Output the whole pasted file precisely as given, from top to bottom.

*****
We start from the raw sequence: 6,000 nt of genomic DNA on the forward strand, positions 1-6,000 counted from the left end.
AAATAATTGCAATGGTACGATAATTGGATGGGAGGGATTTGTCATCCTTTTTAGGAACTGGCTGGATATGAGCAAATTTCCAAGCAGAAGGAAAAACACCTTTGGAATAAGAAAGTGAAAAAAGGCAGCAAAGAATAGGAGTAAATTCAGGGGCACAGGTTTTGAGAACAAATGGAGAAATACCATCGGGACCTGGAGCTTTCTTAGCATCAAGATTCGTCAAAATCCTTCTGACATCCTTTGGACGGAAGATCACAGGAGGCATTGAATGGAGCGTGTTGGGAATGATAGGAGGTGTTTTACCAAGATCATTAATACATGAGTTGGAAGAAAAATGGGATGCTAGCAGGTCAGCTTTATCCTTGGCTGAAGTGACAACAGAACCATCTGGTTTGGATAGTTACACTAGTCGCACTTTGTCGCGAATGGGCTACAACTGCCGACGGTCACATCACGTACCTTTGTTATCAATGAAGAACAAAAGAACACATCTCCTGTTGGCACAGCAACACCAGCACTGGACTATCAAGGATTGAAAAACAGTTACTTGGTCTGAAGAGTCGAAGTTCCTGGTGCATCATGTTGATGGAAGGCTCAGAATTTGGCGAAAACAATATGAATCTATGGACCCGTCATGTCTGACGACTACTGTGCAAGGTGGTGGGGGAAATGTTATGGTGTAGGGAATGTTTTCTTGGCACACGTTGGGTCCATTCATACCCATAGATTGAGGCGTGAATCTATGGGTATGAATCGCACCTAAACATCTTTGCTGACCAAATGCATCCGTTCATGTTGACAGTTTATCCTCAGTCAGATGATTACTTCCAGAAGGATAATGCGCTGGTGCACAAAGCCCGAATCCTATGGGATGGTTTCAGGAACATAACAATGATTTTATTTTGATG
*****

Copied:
We start from the raw sequence: 6,000 nt of genomic DNA on the forward strand, positions 1-6,000 counted from the left end.
AAATAATTGCAATGGTACGATAATTGGATGGGAGGGATTTGTCATCCTTTTTAGGAACTGGCTGGATATGAGCAAATTTCCAAGCAGAAGGAAAAACACCTTTGGAATAAGAAAGTGAAAAAAGGCAGCAAAGAATAGGAGTAAATTCAGGGGCACAGGTTTTGAGAACAAATGGAGAAATACCATCGGGACCTGGAGCTTTCTTAGCATCAAGATTCGTCAAAATCCTTCTGACATCCTTTGGACGGAAGATCACAGGAGGCATTGAATGGAGCGTGTTGGGAATGATAGGAGGTGTTTTACCAAGATCATTAATACATGAGTTGGAAGAAAAATGGGATGCTAGCAGGTCAGCTTTATCCTTGGCTGAAGTGACAACAGAACCATCTGGTTTGGATAGTTACACTAGTCGCACTTTGTCGCGAATGGGCTACAACTGCCGACGGTCACATCACGTACCTTTGTTATCAATGAAGAACAAAAGAACACATCTCCTGTTGGCACAGCAACACCAGCACTGGACTATCAAGGATTGAAAAACAGTTACTTGGTCTGAAGAGTCGAAGTTCCTGGTGCATCATGTTGATGGAAGGCTCAGAATTTGGCGAAAACAATATGAATCTATGGACCCGTCATGTCTGACGACTACTGTGCAAGGTGGTGGGGGAAATGTTATGGTGTAGGGAATGTTTTCTTGGCACACGTTGGGTCCATTCATACCCATAGATTGAGGCGTGAATCTATGGGTATGAATCGCACCTAAACATCTTTGCTGACCAAATGCATCCGTTCATGTTGACAGTTTATCCTCAGTCAGATGATTACTTCCAGAAGGATAATGCGCTGGTGCACAAAGCCCGAATCCTATGGGATGGTTTCAGGAACATAACAATGATTTTATTTTGATG